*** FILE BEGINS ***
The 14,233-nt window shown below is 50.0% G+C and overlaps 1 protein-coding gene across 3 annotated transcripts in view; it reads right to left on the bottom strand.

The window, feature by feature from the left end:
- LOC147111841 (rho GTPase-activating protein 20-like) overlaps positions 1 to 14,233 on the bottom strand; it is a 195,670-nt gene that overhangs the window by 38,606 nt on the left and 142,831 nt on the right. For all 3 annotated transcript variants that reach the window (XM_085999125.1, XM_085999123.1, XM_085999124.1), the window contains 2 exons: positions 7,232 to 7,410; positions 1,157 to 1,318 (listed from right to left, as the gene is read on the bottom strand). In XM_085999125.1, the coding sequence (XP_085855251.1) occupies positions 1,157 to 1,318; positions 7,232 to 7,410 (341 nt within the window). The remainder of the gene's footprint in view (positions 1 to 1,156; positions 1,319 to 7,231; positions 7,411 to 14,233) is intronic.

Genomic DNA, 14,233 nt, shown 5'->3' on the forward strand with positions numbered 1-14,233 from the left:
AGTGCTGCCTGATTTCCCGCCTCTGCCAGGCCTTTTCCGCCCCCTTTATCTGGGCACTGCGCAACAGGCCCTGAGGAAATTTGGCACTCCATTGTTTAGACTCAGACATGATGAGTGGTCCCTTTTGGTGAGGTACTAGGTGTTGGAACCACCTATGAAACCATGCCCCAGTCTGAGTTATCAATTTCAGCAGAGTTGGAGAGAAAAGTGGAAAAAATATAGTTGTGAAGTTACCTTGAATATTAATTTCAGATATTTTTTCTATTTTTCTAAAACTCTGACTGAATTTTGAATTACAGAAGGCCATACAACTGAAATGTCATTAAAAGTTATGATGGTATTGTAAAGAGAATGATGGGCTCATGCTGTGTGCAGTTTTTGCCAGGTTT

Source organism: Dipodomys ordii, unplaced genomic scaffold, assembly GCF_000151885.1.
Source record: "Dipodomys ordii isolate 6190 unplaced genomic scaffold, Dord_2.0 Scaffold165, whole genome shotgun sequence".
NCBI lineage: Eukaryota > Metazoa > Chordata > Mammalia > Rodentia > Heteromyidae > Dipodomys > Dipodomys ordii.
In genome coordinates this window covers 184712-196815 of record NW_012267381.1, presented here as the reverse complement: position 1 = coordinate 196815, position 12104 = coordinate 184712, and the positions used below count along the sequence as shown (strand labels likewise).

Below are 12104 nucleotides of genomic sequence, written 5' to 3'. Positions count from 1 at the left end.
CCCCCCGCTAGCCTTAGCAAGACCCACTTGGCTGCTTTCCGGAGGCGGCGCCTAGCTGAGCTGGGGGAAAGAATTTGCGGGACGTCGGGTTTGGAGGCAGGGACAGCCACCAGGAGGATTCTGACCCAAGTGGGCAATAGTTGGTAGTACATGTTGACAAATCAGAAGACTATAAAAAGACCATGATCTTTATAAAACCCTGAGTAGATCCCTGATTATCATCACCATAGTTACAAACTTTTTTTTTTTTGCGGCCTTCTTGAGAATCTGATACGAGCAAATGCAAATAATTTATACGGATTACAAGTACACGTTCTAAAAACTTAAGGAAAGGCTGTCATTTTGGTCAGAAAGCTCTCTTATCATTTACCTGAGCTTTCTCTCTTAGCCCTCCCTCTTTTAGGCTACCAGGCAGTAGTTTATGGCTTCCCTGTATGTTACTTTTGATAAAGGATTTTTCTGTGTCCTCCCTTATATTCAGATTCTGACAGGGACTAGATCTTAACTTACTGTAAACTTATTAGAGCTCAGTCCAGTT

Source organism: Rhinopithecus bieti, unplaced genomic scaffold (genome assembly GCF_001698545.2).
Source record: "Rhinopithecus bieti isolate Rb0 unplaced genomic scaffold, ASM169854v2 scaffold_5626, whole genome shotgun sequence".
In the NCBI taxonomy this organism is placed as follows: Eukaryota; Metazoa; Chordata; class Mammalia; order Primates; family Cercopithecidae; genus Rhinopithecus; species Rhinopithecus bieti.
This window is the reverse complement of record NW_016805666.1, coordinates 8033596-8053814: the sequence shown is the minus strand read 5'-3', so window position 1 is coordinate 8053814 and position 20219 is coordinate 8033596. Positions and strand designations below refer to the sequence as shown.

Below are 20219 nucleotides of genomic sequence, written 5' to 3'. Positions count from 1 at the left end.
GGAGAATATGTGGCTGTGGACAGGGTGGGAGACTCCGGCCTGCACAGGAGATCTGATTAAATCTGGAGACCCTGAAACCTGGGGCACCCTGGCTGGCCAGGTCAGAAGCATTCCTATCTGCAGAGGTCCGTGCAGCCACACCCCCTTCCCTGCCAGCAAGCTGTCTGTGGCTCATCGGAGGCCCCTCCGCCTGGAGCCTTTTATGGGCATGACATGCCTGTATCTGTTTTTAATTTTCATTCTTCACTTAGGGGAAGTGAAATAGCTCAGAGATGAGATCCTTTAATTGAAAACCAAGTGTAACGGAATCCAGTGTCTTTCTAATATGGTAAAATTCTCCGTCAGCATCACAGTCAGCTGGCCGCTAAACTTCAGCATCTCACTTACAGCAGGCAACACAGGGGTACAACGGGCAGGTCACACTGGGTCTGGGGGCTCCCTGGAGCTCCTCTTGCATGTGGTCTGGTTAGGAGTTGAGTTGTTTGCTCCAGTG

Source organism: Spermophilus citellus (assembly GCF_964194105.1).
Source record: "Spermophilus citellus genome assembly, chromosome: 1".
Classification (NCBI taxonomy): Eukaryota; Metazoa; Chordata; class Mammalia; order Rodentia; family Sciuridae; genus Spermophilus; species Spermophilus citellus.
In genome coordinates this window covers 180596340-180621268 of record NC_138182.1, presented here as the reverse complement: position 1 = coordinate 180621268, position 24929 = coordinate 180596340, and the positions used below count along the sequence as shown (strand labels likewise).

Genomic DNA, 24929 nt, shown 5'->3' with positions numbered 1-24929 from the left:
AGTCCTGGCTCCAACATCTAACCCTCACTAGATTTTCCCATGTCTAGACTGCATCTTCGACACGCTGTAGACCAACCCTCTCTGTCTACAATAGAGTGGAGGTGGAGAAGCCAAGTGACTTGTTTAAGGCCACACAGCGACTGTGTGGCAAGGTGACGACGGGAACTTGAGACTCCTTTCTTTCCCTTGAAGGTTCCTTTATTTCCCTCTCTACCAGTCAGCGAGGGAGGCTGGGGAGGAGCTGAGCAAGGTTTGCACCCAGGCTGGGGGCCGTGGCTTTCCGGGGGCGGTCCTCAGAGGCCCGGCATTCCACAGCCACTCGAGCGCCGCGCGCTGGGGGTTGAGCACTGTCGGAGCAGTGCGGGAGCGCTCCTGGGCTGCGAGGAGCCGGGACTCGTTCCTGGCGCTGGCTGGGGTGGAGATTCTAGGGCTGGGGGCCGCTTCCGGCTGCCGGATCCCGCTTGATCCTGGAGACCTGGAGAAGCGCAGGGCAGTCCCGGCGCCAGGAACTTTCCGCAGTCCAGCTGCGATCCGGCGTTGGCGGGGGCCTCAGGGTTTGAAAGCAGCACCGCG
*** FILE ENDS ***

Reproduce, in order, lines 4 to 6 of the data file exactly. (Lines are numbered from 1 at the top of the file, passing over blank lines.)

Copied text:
Genomic DNA, 14,233 nt, shown 5'->3' on the forward strand with positions numbered 1-14,233 from the left:
AGTGCTGCCTGATTTCCCGCCTCTGCCAGGCCTTTTCCGCCCCCTTTATCTGGGCACTGCGCAACAGGCCCTGAGGAAATTTGGCACTCCATTGTTTAGACTCAGACATGATGAGTGGTCCCTTTTGGTGAGGTACTAGGTGTTGGAACCACCTATGAAACCATGCCCCAGTCTGAGTTATCAATTTCAGCAGAGTTGGAGAGAAAAGTGGAAAAAATATAGTTGTGAAGTTACCTTGAATATTAATTTCAGATATTTTTTCTATTTTTCTAAAACTCTGACTGAATTTTGAATTACAGAAGGCCATACAACTGAAATGTCATTAAAAGTTATGATGGTATTGTAAAGAGAATGATGGGCTCATGCTGTGTGCAGTTTTTGCCAGGTTT

Source organism: Dipodomys ordii, unplaced genomic scaffold, assembly GCF_000151885.1.